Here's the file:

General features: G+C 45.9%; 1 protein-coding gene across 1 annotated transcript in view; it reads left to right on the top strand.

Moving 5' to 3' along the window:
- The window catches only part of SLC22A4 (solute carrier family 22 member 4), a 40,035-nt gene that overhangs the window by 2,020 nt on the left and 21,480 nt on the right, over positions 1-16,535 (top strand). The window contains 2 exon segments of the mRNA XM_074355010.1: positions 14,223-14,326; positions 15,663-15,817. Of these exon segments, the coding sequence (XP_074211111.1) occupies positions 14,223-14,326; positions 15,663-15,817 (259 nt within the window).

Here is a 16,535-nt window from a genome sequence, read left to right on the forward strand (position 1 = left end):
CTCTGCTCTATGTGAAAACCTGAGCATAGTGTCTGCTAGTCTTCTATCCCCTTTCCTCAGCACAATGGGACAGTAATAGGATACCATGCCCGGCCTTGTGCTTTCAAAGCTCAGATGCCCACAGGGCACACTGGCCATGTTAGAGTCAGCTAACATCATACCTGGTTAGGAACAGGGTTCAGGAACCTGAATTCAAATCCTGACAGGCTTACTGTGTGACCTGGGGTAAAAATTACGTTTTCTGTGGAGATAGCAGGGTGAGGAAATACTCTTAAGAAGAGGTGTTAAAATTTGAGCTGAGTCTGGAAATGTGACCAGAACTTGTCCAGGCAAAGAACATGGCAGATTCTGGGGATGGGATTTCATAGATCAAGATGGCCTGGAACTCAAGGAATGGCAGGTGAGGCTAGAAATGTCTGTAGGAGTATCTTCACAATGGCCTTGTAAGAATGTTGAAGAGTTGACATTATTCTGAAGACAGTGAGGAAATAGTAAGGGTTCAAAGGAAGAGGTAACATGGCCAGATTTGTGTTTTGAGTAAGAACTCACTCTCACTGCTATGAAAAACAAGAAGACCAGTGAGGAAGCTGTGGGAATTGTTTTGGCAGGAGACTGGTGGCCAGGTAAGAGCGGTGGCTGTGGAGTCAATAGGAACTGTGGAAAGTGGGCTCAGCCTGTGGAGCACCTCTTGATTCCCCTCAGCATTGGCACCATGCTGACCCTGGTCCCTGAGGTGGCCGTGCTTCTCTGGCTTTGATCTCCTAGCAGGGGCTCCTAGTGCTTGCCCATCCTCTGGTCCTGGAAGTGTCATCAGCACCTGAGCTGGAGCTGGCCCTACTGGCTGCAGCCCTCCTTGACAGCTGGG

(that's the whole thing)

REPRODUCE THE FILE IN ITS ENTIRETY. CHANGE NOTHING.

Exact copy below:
General features: G+C 45.9%; 1 protein-coding gene across 1 annotated transcript in view; it reads left to right on the top strand.

Moving 5' to 3' along the window:
- The window catches only part of SLC22A4 (solute carrier family 22 member 4), a 40,035-nt gene that overhangs the window by 2,020 nt on the left and 21,480 nt on the right, over positions 1-16,535 (top strand). The window contains 2 exon segments of the mRNA XM_074355010.1: positions 14,223-14,326; positions 15,663-15,817. Of these exon segments, the coding sequence (XP_074211111.1) occupies positions 14,223-14,326; positions 15,663-15,817 (259 nt within the window).

Here is a 16,535-nt window from a genome sequence, read left to right on the forward strand (position 1 = left end):
CTCTGCTCTATGTGAAAACCTGAGCATAGTGTCTGCTAGTCTTCTATCCCCTTTCCTCAGCACAATGGGACAGTAATAGGATACCATGCCCGGCCTTGTGCTTTCAAAGCTCAGATGCCCACAGGGCACACTGGCCATGTTAGAGTCAGCTAACATCATACCTGGTTAGGAACAGGGTTCAGGAACCTGAATTCAAATCCTGACAGGCTTACTGTGTGACCTGGGGTAAAAATTACGTTTTCTGTGGAGATAGCAGGGTGAGGAAATACTCTTAAGAAGAGGTGTTAAAATTTGAGCTGAGTCTGGAAATGTGACCAGAACTTGTCCAGGCAAAGAACATGGCAGATTCTGGGGATGGGATTTCATAGATCAAGATGGCCTGGAACTCAAGGAATGGCAGGTGAGGCTAGAAATGTCTGTAGGAGTATCTTCACAATGGCCTTGTAAGAATGTTGAAGAGTTGACATTATTCTGAAGACAGTGAGGAAATAGTAAGGGTTCAAAGGAAGAGGTAACATGGCCAGATTTGTGTTTTGAGTAAGAACTCACTCTCACTGCTATGAAAAACAAGAAGACCAGTGAGGAAGCTGTGGGAATTGTTTTGGCAGGAGACTGGTGGCCAGGTAAGAGCGGTGGCTGTGGAGTCAATAGGAACTGTGGAAAGTGGGCTCAGCCTGTGGAGCACCTCTTGATTCCCCTCAGCATTGGCACCATGCTGACCCTGGTCCCTGAGGTGGCCGTGCTTCTCTGGCTTTGATCTCCTAGCAGGGGCTCCTAGTGCTTGCCCATCCTCTGGTCCTGGAAGTGTCATCAGCACCTGAGCTGGAGCTGGCCCTACTGGCTGCAGCCCTCCTTGACAGCTGGG